Recalling what a great time we’d had the previous year, my sister Judy and I had no hesitation in returning to Temagami for a second year in a row and trying out another of its endless routes.
This time we tried out a 93 KM route beginning at Mowat Landing and headed south through both arms of Lady Evelyn Lake toward Maple Mountain; hopping through the ponds and creeks toward Skull and Mendolsohn Lakes; before winding our way through Spray Creek and rejoining the Montreal River back to Mowat Landing.
According to Hap Wilson’s book ‘Temagami Routes’, this particular route normally takes five nights because, well, it’s pretty long for one thing and there’s a lot of wind that can slow you down on Lady Evelyn. And then later when you’re trying to head north to rejoin the Montreal River there’s a lot of snaking rivers and pond hopping to slow one down. Fortunately, Judy and I had the wind at our back through Lady Evelyn and we powered our way through the route in three nights.
Our trip highlights included finding this loon egg. It seemed kind of odd to us to be able to get to within a canoe’s length of what turned out to be a mother loon as we passed by a small bit of brush in Waswaning Narrows. But when it finally dove underwater and left behind this egg we understood why it had resisted diving until the last possible moment.
I admit the thought of an omelette crossed my mind but I resisted the temptation.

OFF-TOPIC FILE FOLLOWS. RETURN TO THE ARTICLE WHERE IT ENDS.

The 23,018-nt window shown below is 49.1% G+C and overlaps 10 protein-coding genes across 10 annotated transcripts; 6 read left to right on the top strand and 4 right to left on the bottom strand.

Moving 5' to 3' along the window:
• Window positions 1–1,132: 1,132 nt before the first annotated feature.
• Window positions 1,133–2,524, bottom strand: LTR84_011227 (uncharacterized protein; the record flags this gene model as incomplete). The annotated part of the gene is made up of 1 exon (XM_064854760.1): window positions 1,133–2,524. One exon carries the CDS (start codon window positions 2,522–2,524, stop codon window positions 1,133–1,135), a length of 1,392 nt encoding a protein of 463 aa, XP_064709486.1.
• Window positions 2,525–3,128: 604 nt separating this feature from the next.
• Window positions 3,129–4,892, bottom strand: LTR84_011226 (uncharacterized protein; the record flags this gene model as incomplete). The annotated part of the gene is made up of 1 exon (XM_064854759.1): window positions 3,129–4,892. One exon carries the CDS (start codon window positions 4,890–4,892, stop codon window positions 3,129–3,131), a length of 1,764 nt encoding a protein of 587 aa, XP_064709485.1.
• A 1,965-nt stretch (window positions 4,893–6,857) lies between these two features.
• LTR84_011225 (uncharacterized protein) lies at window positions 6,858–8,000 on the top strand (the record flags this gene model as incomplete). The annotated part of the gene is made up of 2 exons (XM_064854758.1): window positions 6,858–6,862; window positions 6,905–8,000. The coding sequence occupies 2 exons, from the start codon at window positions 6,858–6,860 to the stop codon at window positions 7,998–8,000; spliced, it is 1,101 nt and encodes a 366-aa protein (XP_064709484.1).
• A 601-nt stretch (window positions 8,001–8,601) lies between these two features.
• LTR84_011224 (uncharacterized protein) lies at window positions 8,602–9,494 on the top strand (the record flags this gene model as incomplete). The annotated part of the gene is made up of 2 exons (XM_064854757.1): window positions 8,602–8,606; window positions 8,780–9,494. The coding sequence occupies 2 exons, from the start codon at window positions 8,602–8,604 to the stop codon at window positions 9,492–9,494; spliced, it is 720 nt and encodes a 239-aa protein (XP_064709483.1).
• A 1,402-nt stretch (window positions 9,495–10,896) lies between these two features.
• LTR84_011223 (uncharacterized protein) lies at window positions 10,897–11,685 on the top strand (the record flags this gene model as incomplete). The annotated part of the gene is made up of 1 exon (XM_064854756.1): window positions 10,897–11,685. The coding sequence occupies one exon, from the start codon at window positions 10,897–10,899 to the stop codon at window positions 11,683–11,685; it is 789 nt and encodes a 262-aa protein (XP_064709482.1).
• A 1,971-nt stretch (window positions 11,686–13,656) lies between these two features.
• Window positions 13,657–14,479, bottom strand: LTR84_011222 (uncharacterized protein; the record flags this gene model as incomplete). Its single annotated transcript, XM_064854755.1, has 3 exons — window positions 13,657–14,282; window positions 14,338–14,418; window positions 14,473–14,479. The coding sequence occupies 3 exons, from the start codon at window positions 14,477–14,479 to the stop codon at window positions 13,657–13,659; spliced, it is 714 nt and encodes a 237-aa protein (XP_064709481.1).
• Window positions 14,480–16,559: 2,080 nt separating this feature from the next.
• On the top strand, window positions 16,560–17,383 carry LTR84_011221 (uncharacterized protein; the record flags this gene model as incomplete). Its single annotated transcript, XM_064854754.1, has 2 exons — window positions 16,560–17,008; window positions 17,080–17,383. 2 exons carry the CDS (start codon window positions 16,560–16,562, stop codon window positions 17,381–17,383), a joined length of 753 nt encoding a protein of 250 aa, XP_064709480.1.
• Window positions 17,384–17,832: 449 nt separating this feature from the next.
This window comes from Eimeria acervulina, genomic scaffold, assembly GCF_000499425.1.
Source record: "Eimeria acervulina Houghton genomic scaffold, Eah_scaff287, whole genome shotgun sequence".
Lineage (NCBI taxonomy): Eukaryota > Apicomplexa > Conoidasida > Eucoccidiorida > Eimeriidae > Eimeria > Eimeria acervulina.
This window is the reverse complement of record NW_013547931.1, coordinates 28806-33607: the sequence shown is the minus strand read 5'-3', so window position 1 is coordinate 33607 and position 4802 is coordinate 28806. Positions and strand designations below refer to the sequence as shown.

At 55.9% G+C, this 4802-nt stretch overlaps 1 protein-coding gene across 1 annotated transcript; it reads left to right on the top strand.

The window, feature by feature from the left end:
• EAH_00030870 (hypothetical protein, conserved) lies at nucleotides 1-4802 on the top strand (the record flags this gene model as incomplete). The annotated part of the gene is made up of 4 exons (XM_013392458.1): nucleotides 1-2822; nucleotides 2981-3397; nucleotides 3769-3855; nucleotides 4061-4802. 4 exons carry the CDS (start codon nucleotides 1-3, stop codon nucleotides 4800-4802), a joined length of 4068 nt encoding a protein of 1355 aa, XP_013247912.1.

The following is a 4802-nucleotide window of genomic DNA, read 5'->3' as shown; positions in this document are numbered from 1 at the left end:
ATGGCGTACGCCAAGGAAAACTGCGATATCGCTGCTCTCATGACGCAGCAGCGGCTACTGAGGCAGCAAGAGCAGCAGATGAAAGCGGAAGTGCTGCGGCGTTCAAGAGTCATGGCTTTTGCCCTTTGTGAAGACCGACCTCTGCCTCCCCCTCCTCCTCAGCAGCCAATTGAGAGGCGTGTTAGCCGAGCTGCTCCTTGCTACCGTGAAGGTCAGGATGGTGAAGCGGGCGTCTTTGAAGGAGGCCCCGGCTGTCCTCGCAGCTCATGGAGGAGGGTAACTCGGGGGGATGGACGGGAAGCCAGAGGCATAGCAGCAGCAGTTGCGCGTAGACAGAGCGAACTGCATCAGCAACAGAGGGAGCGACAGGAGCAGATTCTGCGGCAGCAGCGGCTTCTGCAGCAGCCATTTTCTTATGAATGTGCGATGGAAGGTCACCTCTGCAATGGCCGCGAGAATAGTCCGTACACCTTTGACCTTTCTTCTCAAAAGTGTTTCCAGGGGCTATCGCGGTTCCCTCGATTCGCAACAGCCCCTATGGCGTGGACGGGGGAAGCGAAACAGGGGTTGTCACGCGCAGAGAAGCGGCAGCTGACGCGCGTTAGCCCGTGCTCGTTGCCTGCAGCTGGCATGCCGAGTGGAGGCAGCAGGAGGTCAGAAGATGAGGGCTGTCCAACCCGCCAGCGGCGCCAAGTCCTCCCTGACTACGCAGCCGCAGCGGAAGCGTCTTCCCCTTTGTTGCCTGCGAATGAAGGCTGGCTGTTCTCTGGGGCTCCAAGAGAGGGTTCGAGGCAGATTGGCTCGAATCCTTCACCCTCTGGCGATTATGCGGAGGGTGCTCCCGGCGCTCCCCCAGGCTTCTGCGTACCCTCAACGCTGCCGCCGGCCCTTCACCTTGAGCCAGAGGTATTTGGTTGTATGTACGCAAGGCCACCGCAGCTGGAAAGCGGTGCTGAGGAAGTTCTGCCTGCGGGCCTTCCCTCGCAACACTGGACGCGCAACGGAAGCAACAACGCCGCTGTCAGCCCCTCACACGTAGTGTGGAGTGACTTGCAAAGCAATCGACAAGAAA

We camped on Hobart Lake that second night with a setting sun highlighting Maple Mountain. The next morning the sun was gone and a misty gray mist greeted us as we began pond hopping north from one small lake to another. Distance-wise it was a bit of shock to suddenly seem to cover so little distance now that we were hitting portage after portage after portage. But the three moose we saw helped make the day a pleasant one. Especially the first one we sighted here on Old Bill Lake which barred our way up a creek as we silently approached and argued about what the heck we would do if it charged.
Luckily I was in the stern so I’m pretty sure Judy would have got the worst of it.
Later that day I had the fortune to slip into this muddy quagmire en route and Judy took the obligatory photo. We camped that third night on a mosquito-infested point on Mendolsohn Lake that’s not worth remembering and reached the Montreal River early the next day. Since we were ahead of schedule we paddled lazily untilw e realized the current was strong enough to take us all the way to the takeout that day.